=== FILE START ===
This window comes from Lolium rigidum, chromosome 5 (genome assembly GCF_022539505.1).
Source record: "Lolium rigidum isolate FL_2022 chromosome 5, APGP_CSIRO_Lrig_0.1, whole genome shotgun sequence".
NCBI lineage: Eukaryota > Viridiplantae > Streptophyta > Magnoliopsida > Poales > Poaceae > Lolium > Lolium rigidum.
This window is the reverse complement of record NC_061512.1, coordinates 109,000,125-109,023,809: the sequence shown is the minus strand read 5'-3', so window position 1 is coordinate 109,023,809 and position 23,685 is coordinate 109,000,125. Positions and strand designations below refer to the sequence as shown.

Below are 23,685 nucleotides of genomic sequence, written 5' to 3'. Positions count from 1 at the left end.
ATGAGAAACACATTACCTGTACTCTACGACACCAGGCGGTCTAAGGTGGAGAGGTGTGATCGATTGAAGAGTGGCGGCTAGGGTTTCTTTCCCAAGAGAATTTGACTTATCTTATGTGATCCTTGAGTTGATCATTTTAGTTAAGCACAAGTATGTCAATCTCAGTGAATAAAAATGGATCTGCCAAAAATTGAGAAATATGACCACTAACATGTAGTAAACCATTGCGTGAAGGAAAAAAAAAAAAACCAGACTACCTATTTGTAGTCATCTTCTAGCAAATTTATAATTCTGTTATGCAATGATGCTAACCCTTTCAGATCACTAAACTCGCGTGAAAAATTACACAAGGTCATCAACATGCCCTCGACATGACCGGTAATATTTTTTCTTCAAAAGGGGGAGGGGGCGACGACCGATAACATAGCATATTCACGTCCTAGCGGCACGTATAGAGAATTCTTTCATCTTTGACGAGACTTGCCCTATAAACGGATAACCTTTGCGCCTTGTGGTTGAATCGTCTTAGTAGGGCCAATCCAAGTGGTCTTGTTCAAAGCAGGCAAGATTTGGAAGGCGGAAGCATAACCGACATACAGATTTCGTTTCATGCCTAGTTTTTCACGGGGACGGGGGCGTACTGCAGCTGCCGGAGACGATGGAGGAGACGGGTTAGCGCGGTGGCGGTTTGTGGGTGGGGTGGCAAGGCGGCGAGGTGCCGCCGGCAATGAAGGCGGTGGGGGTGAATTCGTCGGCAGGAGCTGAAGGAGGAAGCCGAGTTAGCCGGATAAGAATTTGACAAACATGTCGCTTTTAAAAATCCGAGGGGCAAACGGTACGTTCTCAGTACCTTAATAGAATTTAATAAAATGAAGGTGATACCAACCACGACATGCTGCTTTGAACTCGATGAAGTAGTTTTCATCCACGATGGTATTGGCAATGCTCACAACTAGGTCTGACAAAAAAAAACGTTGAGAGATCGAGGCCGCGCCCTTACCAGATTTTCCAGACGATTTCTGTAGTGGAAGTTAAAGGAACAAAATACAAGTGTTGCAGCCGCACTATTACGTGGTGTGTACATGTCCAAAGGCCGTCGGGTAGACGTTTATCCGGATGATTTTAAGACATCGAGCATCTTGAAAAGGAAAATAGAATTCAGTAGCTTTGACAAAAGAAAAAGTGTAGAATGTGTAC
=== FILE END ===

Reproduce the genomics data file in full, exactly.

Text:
This window comes from Lolium rigidum, chromosome 5 (genome assembly GCF_022539505.1).
Source record: "Lolium rigidum isolate FL_2022 chromosome 5, APGP_CSIRO_Lrig_0.1, whole genome shotgun sequence".
NCBI lineage: Eukaryota > Viridiplantae > Streptophyta > Magnoliopsida > Poales > Poaceae > Lolium > Lolium rigidum.
This window is the reverse complement of record NC_061512.1, coordinates 109,000,125-109,023,809: the sequence shown is the minus strand read 5'-3', so window position 1 is coordinate 109,023,809 and position 23,685 is coordinate 109,000,125. Positions and strand designations below refer to the sequence as shown.

Below are 23,685 nucleotides of genomic sequence, written 5' to 3'. Positions count from 1 at the left end.
ATGAGAAACACATTACCTGTACTCTACGACACCAGGCGGTCTAAGGTGGAGAGGTGTGATCGATTGAAGAGTGGCGGCTAGGGTTTCTTTCCCAAGAGAATTTGACTTATCTTATGTGATCCTTGAGTTGATCATTTTAGTTAAGCACAAGTATGTCAATCTCAGTGAATAAAAATGGATCTGCCAAAAATTGAGAAATATGACCACTAACATGTAGTAAACCATTGCGTGAAGGAAAAAAAAAAAAACCAGACTACCTATTTGTAGTCATCTTCTAGCAAATTTATAATTCTGTTATGCAATGATGCTAACCCTTTCAGATCACTAAACTCGCGTGAAAAATTACACAAGGTCATCAACATGCCCTCGACATGACCGGTAATATTTTTTCTTCAAAAGGGGGAGGGGGCGACGACCGATAACATAGCATATTCACGTCCTAGCGGCACGTATAGAGAATTCTTTCATCTTTGACGAGACTTGCCCTATAAACGGATAACCTTTGCGCCTTGTGGTTGAATCGTCTTAGTAGGGCCAATCCAAGTGGTCTTGTTCAAAGCAGGCAAGATTTGGAAGGCGGAAGCATAACCGACATACAGATTTCGTTTCATGCCTAGTTTTTCACGGGGACGGGGGCGTACTGCAGCTGCCGGAGACGATGGAGGAGACGGGTTAGCGCGGTGGCGGTTTGTGGGTGGGGTGGCAAGGCGGCGAGGTGCCGCCGGCAATGAAGGCGGTGGGGGTGAATTCGTCGGCAGGAGCTGAAGGAGGAAGCCGAGTTAGCCGGATAAGAATTTGACAAACATGTCGCTTTTAAAAATCCGAGGGGCAAACGGTACGTTCTCAGTACCTTAATAGAATTTAATAAAATGAAGGTGATACCAACCACGACATGCTGCTTTGAACTCGATGAAGTAGTTTTCATCCACGATGGTATTGGCAATGCTCACAACTAGGTCTGACAAAAAAAAACGTTGAGAGATCGAGGCCGCGCCCTTACCAGATTTTCCAGACGATTTCTGTAGTGGAAGTTAAAGGAACAAAATACAAGTGTTGCAGCCGCACTATTACGTGGTGTGTACATGTCCAAAGGCCGTCGGGTAGACGTTTATCCGGATGATTTTAAGACATCGAGCATCTTGAAAAGGAAAATAGAATTCAGTAGCTTTGACAAAAGAAAAAGTGTAGAATGTGTAC